Joseph Leahy

Reporter and afternoon newscaster

Joseph Leahy began his career in broadcast journalism at St. Louis Public Radio in 2011. He moved to Delaware in 2012 to help launch the state’s first NPR station, 91.1 FM WDDE, as a general assignment reporter, afternoon newscaster and host. Leahy returned to Missouri in 2013 to anchor St. Louis Public Radio’s local newscasts during NPR’s All Thing’s Considered and produce news on local and regional issues. His education includes a master’s degree in print and multimedia journalism from Emerson College in Boston and a bachelor’s degree in English from the University of Missouri. He graduated high school at Highland Hall Waldorf School in Northridge, California and grew up migrating almost annually with his family between rural Missouri and sprawling Los Angeles. He was born in Kansas City, Missouri in 1982. 

(via Flickr/[F]oxymoron)

Updated 5:08 p.m.

Ameren Missouri is seeking approval from state regulators to raise electricity rates by almost 15 percent. Ameren President and CEO Warner Baxter said the company needs the additional $376 million to cover infrastructure upgrades and higher fuel costs. 

"With this electric rate increase filing," he said, "we are simply seeking to recover the costs and investments we have made to meet our customers' expectations for a safe and reliable clean energy." 

(Joseph Leahy/St. Louis Public Radio)

St. Louis Archbishop Robert Carlson says some schools in the archdiocese will have to close in the years ahead to sustain Missouri's oldest and largest school system.

"I just think it's inevitable when you look at the number of children families are having," he said.

The Archbishop said school consolidations are also likely to play a bigger part in addressing shrinking enrollment and tuition revenue, as when three south county elementary schools consolidated last year to create Holy Cross Academy. 

Joseph Leahy | St. Louis Public Radio | File photo

St. Louis Mayor Francis Slay and the St. Louis Police Officers Association are throwing their support behind a voter's initiative proposal that would give St. Louis direct control of its police department.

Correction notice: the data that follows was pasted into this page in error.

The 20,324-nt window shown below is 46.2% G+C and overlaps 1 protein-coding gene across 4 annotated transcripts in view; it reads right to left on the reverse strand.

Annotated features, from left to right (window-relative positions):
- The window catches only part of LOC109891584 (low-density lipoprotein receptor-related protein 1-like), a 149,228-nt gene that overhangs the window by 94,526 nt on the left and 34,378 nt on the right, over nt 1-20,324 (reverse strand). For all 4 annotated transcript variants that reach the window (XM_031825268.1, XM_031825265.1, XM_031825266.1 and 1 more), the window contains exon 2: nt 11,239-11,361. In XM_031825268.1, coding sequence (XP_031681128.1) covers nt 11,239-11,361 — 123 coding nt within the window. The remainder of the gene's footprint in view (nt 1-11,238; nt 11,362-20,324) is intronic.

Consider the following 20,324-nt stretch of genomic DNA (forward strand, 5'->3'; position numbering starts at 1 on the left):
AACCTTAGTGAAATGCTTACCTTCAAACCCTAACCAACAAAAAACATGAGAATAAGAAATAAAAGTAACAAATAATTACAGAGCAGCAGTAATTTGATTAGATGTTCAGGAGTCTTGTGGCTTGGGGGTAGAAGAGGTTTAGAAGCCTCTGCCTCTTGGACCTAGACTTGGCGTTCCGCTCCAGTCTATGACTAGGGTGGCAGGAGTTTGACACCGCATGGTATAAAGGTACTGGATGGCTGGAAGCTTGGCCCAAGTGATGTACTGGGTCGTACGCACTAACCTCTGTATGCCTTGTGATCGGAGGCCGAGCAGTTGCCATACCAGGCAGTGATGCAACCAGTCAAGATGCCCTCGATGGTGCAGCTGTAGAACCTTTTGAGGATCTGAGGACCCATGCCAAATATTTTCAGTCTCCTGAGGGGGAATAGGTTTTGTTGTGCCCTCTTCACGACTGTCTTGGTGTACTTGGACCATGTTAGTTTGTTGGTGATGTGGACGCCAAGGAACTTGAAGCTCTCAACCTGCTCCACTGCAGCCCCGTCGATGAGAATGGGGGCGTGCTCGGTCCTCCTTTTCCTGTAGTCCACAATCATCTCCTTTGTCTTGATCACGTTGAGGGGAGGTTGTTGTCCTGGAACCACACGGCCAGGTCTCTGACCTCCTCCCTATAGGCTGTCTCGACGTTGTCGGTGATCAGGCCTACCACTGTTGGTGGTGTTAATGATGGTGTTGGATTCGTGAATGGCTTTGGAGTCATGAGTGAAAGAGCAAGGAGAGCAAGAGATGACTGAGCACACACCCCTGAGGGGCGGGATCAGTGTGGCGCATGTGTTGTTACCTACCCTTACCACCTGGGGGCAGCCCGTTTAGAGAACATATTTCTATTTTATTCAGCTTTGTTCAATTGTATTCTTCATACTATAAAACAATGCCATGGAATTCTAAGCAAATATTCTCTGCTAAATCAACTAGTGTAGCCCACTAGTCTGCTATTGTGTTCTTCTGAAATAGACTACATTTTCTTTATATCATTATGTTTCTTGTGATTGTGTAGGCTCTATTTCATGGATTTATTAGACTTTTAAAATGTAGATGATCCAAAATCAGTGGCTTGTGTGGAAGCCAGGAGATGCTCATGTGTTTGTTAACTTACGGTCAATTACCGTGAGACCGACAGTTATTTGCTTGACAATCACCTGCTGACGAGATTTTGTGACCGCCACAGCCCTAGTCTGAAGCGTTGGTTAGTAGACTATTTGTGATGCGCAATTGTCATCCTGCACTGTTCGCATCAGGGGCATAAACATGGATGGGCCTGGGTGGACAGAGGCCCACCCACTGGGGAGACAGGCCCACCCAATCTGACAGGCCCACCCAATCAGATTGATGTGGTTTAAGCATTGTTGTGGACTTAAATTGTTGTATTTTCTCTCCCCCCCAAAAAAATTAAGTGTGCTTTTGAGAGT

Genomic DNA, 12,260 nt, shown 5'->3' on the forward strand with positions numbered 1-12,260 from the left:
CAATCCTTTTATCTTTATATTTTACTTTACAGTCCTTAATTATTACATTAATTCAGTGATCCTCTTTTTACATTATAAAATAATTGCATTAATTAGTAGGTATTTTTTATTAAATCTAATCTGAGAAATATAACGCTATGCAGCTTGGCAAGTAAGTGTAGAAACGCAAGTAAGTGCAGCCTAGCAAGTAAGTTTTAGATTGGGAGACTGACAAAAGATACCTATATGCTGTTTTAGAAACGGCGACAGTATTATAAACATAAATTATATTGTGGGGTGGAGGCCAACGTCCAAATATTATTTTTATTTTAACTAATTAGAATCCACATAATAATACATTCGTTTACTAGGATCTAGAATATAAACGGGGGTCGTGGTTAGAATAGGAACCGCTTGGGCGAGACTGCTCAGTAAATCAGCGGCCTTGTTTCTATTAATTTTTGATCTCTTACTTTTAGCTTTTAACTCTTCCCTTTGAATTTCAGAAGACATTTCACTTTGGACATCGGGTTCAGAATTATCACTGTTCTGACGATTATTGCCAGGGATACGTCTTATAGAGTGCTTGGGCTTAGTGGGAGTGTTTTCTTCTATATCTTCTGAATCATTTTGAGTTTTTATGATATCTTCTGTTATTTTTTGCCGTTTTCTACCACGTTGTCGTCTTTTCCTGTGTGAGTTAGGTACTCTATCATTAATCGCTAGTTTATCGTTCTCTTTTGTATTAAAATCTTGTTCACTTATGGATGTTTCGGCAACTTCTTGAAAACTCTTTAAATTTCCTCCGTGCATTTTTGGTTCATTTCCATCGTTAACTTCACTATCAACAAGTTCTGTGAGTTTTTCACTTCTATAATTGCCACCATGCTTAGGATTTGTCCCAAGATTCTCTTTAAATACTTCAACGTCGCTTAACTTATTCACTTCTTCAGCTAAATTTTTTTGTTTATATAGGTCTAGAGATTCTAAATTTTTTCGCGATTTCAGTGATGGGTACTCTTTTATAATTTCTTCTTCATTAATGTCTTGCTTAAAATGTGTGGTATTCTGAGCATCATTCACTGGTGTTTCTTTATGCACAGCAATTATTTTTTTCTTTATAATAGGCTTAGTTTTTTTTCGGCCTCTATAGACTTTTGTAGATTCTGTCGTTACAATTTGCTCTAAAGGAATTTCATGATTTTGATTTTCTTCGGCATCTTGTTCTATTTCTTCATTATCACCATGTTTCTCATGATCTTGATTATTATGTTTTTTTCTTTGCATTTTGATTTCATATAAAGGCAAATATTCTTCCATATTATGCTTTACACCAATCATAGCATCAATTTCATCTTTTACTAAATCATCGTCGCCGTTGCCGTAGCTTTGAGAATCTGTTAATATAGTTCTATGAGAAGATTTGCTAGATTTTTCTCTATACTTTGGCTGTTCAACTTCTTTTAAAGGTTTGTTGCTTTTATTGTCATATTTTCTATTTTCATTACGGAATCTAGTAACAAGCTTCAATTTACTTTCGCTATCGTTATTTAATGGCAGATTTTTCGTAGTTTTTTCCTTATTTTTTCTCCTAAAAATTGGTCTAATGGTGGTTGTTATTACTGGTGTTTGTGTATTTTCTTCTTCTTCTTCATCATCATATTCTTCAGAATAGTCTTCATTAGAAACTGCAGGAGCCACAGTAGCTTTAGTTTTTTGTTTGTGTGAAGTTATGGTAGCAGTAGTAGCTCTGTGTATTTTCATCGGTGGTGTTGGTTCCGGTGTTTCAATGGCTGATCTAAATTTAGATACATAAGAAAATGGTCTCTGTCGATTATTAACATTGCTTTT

The Safer Missouri Citizens Coalition is seeking 100,000 signatures by May sixth to put the proposal on this November's ballot. Jeff Roorda, business manager for the St. Louis Police Officers' Association, said opponents who argue the bill would limit public oversight and access to records are misleading the public.

(file photo)

Anti-smoking advocates want more smoking bans

Groups against smoking are urging the St. Louis County Council to make changes to the smoking ban that went into effect last year.

Currently, businesses whose food sales result in 25 percent of gross sales including food, alcoholic and non-alcoholic drinks are eligible for an exemption from the smoking ban. There are 145 businesses that currently allow smoking in the county.

Flickr/jdnx

Gateway Arch project may not be finished by anniversary

The 50th anniversary of the Gateway Arch is three years away, but the project to improve and expand the grounds by then may not be finished on time.

Walter Metcalfe, director of the CityArchRiver 2015 Foundation, which is leading the effort, says it's more important to get it right than to get it done in time for the anniversary.

Ten grants are up for grabs for new businesses that set up shop in St. Louis. A local non-profit, Arch Grants, says it will award the $50,000 grants this May in an effort to bring innovative businesses to the city.

Arch Grants Co-founder Joe Schlafly said the for-profit start-ups that are selected will be required to stay for at least one year.

“St. Louis is not a dog-meat, down place," Schlafly said. "It is a place where things are happening. We’re open for business. We want to be on the short list, not just [on] no list.”

(via Flickr/peter.a_photography)

A Missouri marijuana advocacy group is protesting the citation of two petition gatherers in St. Charles over the weekend.  The volunteers for Show-Me Cannabis Regulation say they were detained by police shortly after midnight while collecting signatures. 

Dave Roland, an attorney representing the two, says no ordinance was violated because collecting signatures is a First Amendment right. 

(Joseph Leahy/St. Louis Public Radio)

Updated at 5:43 p.m. to include comments from Chief Isom and correction in data.

There's more good news on crime today in the St. Louis area.

Missouri Governor Jay Nixon is pushing his jobs creation strategy as the path to improving the state's economy this year.